(Foot with gout. ©joloeiShutterstock.com)
Failure to achieve a target serum urate level of below 6 mg/dL among patients with gout is an independent predictor of total and cardiovascular-related mortality, say researchers writing in RMD Open: Rheumatic & Musculoskeletal Diseases this month.
A large body of evidence suggests that gout, the most common inflammatory arthritis in men and one of the most common causes of arthritis in elderly women, is a major determinant of total and cardiovascular mortality. This risk increases with the severity of the gout. High baseline serum urate levels plus tophi are associated with elevated mortality, suggesting a link between greater total body urate load and cardiovascular disease. However, the effects on mortality of the internationally recommended treat-to-target approach, with patients advised to achieve a serum urate level below 6 mg/dL (0.36 mmol/L), have not been established.
In this prospective cohort study, which recruited 1193 patients from 1992 to 2017, researchers aimed to determine the impact of achieving serum urate level below 6 mg/dL on overall and cardiovascular mortality in patients with gout.
Exposure was defined as the average serum urate level recorded during the first year of follow-up, dichotomized as ≤ or >6 mg/dL. Of the participants, 92% were men with a mean age of 60 years, 6.8 years’ disease duration, an average of three to four flares in the previous year, a mean serum urate level of 9.1 mg/dL at baseline, and a mean follow-up 48 months; and 158 died.
The risks of overall and cardiovascular mortality were significantly elevated for patients who failed to achieve target serum urate concentrations of 6 mg/dL.
“These risks were substantial with over twofold higher mortality compared with similar patients with gout who met target serum urate levels and were not accounted for by demographic or clinical factors,” wrote the authors, led by Fernando PÃ©rez Ruiz, M.D., Ph.D., of Hospital Universitario Cruces in Barakaldo, Spain.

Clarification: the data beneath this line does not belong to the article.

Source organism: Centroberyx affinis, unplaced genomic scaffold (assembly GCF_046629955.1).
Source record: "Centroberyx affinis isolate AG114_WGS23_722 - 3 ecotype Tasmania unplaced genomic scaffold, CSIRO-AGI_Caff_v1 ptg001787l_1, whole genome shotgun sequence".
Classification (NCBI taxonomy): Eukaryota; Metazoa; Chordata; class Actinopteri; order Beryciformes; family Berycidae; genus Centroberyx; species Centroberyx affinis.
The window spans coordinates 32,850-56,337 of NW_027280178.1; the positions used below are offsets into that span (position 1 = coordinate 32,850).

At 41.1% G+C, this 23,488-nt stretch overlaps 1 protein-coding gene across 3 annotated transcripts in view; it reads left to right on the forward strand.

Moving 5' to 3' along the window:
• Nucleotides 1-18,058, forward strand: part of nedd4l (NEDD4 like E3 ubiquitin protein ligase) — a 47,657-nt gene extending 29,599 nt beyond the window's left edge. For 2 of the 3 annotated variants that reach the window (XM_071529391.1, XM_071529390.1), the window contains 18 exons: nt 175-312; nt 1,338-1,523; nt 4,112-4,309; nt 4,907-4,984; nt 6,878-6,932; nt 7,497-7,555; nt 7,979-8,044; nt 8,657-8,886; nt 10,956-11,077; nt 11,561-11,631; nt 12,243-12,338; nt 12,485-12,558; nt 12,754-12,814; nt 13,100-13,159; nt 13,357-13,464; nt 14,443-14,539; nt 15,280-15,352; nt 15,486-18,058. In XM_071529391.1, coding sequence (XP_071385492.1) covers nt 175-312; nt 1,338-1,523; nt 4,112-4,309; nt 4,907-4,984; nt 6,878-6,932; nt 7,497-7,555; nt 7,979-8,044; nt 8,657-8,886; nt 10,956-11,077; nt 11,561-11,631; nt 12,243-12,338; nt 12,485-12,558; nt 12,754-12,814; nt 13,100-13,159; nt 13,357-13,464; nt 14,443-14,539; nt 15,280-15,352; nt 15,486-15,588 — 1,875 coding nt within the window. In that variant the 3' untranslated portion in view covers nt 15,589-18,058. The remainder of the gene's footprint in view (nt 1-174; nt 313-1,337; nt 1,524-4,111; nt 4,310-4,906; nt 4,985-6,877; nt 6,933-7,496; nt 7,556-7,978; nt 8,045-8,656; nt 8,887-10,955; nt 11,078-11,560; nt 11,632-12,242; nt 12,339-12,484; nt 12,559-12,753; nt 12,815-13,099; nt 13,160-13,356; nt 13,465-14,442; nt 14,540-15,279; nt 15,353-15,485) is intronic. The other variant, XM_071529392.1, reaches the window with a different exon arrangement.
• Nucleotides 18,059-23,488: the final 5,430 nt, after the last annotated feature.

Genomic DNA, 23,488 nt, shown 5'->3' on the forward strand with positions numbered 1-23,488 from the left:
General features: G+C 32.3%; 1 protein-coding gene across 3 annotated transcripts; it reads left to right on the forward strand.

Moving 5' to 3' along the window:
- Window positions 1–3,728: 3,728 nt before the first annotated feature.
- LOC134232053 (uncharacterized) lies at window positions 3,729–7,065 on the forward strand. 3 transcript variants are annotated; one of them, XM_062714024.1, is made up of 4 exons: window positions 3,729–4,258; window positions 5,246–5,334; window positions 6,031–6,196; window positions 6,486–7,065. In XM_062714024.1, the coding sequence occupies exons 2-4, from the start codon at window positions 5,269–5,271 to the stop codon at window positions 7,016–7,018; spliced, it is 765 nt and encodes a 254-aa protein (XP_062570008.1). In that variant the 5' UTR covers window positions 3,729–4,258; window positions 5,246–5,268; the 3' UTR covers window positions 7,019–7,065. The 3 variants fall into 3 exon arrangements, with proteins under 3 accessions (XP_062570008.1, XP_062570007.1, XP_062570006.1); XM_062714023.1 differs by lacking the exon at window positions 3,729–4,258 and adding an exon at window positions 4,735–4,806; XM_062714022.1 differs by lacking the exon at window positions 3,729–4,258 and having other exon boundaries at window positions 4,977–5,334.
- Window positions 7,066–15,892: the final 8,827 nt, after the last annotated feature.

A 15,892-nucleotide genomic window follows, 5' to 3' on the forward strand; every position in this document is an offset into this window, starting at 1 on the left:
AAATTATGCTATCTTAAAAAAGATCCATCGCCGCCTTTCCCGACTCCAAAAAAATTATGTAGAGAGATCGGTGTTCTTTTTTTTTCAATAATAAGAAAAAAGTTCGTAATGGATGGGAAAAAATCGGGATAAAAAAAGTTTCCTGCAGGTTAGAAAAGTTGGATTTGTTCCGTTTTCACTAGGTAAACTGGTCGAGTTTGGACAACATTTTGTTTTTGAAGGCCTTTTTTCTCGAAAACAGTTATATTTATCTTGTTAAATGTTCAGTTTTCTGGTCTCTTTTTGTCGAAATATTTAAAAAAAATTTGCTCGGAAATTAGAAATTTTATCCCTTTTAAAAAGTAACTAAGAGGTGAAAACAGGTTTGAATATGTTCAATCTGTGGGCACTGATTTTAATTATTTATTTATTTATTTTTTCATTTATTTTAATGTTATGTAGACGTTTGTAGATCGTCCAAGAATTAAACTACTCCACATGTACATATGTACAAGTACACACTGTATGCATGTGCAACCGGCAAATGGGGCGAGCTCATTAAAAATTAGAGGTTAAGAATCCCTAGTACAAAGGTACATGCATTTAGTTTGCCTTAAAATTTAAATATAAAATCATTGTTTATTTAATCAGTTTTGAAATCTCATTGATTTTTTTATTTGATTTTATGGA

Crude mortality rates were significantly higher for a serum urate level of ≥6 mg/dL, 80.9 per 1000 patient-years (95% CI 59.4 to 110.3), than for a serum urate level of <6 mg/dL, 25.7 per 1000 patient-years (95% CI 21.3 to 30.9). After adjustment for age, sex, cardiovascular risk factors, previous cardiovascular events, observation period and baseline serum urate concentration, a serum urate level of ≥6 mg/dL was associated with elevated overall mortality (HR=2.33, 95% CI 1.60 to 3.41) and cardiovascular mortality (HR=2.05, 95% CI 1.21 to 3.45).
“In our study. we confirm the beneficial impact of allopurinol and benzbromarone in reducing overall mortality, as each of these was associated with improved survival. This positive benefit also extended to lower rates of cardiovascular death, although the level of significance was less likely related to the smaller event rate,” the authors wrote.
Gouty erosions as detected on X-ray were independently predictive of mortality, but gouty tophi detected from clinical examination were not, which, according to the authors, may suggest that erosive radiological changes indicate greater severity of inflammation and urate burden than tophi alone. Meanwhile, serum urate levels in the follow-up period, beyond baseline levels, continued to exert a significant predictive impact on future mortality, representing the continued risk of long-standing hyperuricemia.
“Achieving and maintaining a serum uric acid target below normal levels (<0.36 mmol/L or 6 mg/dL) in the first year reduces the risk of dying substantially.”
“Lower uric acid level targets should be recommended for hyperuricemic patients with gout. This information may help increase adherence to treatment if well explained to patients,” the authors wrote.
Fernando PÃ©rez Ruiz, Pascal Richette, Austin G Stack, et al. “Failure to reach uric acid target of <0.36 mmol/L in hyperuricaemia of gout is associated with elevated total and cardiovascular mortality.” RMD Open. October 13, 2019. doi: 10.1136/rmdopen-2019-001015